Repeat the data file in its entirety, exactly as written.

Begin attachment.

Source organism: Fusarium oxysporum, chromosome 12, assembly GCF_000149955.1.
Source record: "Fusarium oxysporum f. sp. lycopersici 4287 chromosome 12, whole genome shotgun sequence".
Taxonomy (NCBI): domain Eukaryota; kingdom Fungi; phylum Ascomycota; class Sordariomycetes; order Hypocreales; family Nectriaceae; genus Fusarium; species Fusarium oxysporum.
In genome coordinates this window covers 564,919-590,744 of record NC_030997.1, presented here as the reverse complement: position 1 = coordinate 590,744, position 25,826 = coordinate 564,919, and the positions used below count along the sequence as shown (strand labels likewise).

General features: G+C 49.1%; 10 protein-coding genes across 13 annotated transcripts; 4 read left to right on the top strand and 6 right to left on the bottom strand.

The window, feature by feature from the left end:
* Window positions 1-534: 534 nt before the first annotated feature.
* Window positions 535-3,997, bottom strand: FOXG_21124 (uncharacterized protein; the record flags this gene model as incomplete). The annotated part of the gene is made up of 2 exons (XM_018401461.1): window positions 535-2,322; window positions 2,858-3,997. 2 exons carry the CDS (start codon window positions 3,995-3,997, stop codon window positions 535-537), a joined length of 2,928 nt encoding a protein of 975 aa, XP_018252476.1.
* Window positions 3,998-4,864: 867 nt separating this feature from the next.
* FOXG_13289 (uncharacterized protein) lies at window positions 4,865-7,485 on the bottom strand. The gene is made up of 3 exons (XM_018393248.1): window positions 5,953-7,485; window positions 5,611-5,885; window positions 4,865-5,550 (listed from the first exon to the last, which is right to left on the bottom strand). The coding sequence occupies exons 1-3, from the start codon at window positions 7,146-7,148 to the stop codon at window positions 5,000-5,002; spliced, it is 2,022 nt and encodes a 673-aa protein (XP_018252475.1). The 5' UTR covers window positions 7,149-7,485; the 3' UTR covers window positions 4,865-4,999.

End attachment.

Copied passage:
Source organism: Fusarium oxysporum, chromosome 12, assembly GCF_000149955.1.
Source record: "Fusarium oxysporum f. sp. lycopersici 4287 chromosome 12, whole genome shotgun sequence".
Taxonomy (NCBI): domain Eukaryota; kingdom Fungi; phylum Ascomycota; class Sordariomycetes; order Hypocreales; family Nectriaceae; genus Fusarium; species Fusarium oxysporum.
In genome coordinates this window covers 564,919-590,744 of record NC_030997.1, presented here as the reverse complement: position 1 = coordinate 590,744, position 25,826 = coordinate 564,919, and the positions used below count along the sequence as shown (strand labels likewise).

General features: G+C 49.1%; 10 protein-coding genes across 13 annotated transcripts; 4 read left to right on the top strand and 6 right to left on the bottom strand.

The window, feature by feature from the left end:
* Window positions 1-534: 534 nt before the first annotated feature.
* Window positions 535-3,997, bottom strand: FOXG_21124 (uncharacterized protein; the record flags this gene model as incomplete). The annotated part of the gene is made up of 2 exons (XM_018401461.1): window positions 535-2,322; window positions 2,858-3,997. 2 exons carry the CDS (start codon window positions 3,995-3,997, stop codon window positions 535-537), a joined length of 2,928 nt encoding a protein of 975 aa, XP_018252476.1.
* Window positions 3,998-4,864: 867 nt separating this feature from the next.
* FOXG_13289 (uncharacterized protein) lies at window positions 4,865-7,485 on the bottom strand. The gene is made up of 3 exons (XM_018393248.1): window positions 5,953-7,485; window positions 5,611-5,885; window positions 4,865-5,550 (listed from the first exon to the last, which is right to left on the bottom strand). The coding sequence occupies exons 1-3, from the start codon at window positions 7,146-7,148 to the stop codon at window positions 5,000-5,002; spliced, it is 2,022 nt and encodes a 673-aa protein (XP_018252475.1). The 5' UTR covers window positions 7,149-7,485; the 3' UTR covers window positions 4,865-4,999.